GoodStuff     At present, I am not a novelist. I am a writer. I have produced manuscripts, some of them very long, but I have not produced a novel despite the mind-altering propaganda-like encouragement to the contrary from the Office of Letters and Light and the NaNoWriMo.
     Why, if I have written manuscripts of up to and beyond 50k-words, am I not a novelist? Because to have a novel, I must have a finished manuscript; what I have is rough draft. I do not have a novel. I have various stories, at various stages of completion. I even have one rough draft that is nearly done…as a rough draft, but I do not have a novel. What I have is an unfinished manuscript.
     To be clear, a finished manuscript is one that has been revised and rewritten to completion, not simply one that happens to have a beginning, middle and an end or one that has only been proofread and edited for spelling and grammar.
     Even though I have been an English teacher for 25 years, even though I have written since I was 10 years old, even though I have taken various courses in creative writing, even though I advise young writers, my rough drafts are most decidedly not novels.
     My rough drafts are certainly not publishable. To become so will require painstaking and multiple revisions, not simply cursory proofreading, but honest changes that make my manuscripts better, more readable, up to snuff and worthy of publication—with tight story lines, empathetic characters and interesting prose that moves a reader onward with euphony and economy. A truly finished manuscript will take rewrite after rewrite, drastic changes, conservative additions and heart breaking deletions; it will take time and effort.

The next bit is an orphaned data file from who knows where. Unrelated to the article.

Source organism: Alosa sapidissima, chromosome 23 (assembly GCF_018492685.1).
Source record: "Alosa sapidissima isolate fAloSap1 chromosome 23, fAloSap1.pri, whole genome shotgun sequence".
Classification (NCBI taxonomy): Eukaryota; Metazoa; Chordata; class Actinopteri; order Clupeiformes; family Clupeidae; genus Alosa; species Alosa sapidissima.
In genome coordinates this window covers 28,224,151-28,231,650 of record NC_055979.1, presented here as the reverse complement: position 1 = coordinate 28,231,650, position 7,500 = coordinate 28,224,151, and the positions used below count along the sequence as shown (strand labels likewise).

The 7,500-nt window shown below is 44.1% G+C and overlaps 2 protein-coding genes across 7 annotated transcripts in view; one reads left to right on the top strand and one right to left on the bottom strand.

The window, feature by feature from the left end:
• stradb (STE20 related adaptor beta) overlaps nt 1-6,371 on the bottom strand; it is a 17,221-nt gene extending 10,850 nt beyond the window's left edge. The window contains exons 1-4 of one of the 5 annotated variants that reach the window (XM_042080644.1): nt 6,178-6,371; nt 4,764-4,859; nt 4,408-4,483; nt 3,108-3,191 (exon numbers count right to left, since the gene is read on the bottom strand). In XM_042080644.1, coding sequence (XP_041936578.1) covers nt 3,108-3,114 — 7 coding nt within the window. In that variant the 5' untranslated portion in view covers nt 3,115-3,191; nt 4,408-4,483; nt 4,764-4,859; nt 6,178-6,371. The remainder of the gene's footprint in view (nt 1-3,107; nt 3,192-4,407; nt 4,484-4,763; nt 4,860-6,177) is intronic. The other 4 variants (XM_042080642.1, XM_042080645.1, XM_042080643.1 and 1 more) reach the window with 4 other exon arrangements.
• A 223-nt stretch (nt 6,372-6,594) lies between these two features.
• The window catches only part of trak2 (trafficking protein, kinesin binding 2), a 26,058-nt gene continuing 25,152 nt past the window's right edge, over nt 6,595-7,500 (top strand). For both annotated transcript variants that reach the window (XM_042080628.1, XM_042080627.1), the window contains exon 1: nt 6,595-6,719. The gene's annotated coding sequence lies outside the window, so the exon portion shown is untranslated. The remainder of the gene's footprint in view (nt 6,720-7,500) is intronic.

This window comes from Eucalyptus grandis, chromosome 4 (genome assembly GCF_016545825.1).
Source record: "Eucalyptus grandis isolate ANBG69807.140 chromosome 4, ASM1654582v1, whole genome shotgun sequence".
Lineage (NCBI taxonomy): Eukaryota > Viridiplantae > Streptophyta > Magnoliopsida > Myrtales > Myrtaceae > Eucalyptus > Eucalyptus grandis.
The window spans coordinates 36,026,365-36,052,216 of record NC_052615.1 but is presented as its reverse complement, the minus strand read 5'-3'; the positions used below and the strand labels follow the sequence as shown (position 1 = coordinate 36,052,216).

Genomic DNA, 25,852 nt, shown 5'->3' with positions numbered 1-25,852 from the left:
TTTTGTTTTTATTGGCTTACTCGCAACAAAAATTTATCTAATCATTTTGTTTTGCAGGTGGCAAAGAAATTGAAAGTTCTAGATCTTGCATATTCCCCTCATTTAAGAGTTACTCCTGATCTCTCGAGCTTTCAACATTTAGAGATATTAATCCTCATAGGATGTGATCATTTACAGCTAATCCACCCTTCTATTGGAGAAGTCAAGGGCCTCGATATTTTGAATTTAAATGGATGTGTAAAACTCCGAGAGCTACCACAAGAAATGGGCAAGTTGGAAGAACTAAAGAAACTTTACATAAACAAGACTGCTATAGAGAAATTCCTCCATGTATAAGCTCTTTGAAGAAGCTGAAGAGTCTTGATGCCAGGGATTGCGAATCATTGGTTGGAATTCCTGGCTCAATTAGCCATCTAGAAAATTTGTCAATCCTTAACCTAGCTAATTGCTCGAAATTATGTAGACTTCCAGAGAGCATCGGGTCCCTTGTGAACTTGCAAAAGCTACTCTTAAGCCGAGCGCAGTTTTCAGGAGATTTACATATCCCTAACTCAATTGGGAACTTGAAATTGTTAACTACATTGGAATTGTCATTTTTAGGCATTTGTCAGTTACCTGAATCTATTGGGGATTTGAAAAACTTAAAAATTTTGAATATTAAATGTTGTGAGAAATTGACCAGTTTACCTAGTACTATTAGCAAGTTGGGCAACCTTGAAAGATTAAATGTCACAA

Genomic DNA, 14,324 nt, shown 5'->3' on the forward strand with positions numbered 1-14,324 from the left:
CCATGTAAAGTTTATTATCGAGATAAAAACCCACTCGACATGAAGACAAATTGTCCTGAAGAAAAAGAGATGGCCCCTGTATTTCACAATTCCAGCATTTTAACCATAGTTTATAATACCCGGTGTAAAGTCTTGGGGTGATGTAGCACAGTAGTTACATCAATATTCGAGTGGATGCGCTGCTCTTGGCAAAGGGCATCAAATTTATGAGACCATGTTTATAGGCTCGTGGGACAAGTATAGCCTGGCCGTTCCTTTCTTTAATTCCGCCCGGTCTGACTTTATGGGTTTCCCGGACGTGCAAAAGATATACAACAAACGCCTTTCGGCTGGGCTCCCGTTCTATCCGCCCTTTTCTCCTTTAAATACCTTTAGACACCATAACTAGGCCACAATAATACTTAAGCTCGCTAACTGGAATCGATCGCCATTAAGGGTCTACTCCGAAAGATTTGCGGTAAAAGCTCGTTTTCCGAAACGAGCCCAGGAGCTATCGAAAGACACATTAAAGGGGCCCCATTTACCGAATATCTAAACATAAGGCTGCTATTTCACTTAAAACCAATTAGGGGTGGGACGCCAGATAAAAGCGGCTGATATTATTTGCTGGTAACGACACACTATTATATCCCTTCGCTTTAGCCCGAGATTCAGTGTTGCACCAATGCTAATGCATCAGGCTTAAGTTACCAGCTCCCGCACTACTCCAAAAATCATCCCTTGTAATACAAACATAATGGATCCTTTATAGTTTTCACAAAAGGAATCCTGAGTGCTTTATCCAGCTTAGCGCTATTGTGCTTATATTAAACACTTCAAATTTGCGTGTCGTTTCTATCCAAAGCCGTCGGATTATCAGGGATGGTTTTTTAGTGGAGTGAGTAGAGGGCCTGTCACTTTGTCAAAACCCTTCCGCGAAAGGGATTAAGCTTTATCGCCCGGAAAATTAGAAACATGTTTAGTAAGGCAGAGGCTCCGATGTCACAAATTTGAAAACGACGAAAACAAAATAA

I will not attempt to publish my present manuscripts via an E-publisher or a vanity-press, I will not send off a query or advocate for them at a conference, convention or weekend-retreat because they are but rough drafts, unfinished, and crap which I have no business muddying up publication waters with. They are “under the bed” stories and essays in the craft, stepping stones toward something greater. I understand that I must not fall in love with my writing and think it perfect or “done”. I will not get over-excited and publish my manuscripts before their time without carefully considering the writer’s craft, what little I know of it and how much I need to learn. I will not use reverse psychology and be taken in by the self-deception that a rough draft is a finished product. I will not confuse proofreading or editing with revision and rewriting. Fitzgerald rewrote This Side of Paradise three times; he rewrote and revised The Great Gatsby almost up the moment of publication. I am not Fitzgerald? Only too true, but I’ll be damned if I’ll seduce myself into believing I can do anything less… or better by simply skimming for bad grammar.
     I love writing. I want to write well. Of course, I want to publish, but I want to publish good stuff, stuff that people will enjoy reading and want to read more of, stuff of quality that will honor and further the craft I love so much.
     At present, I am not a novelist. I am a writer.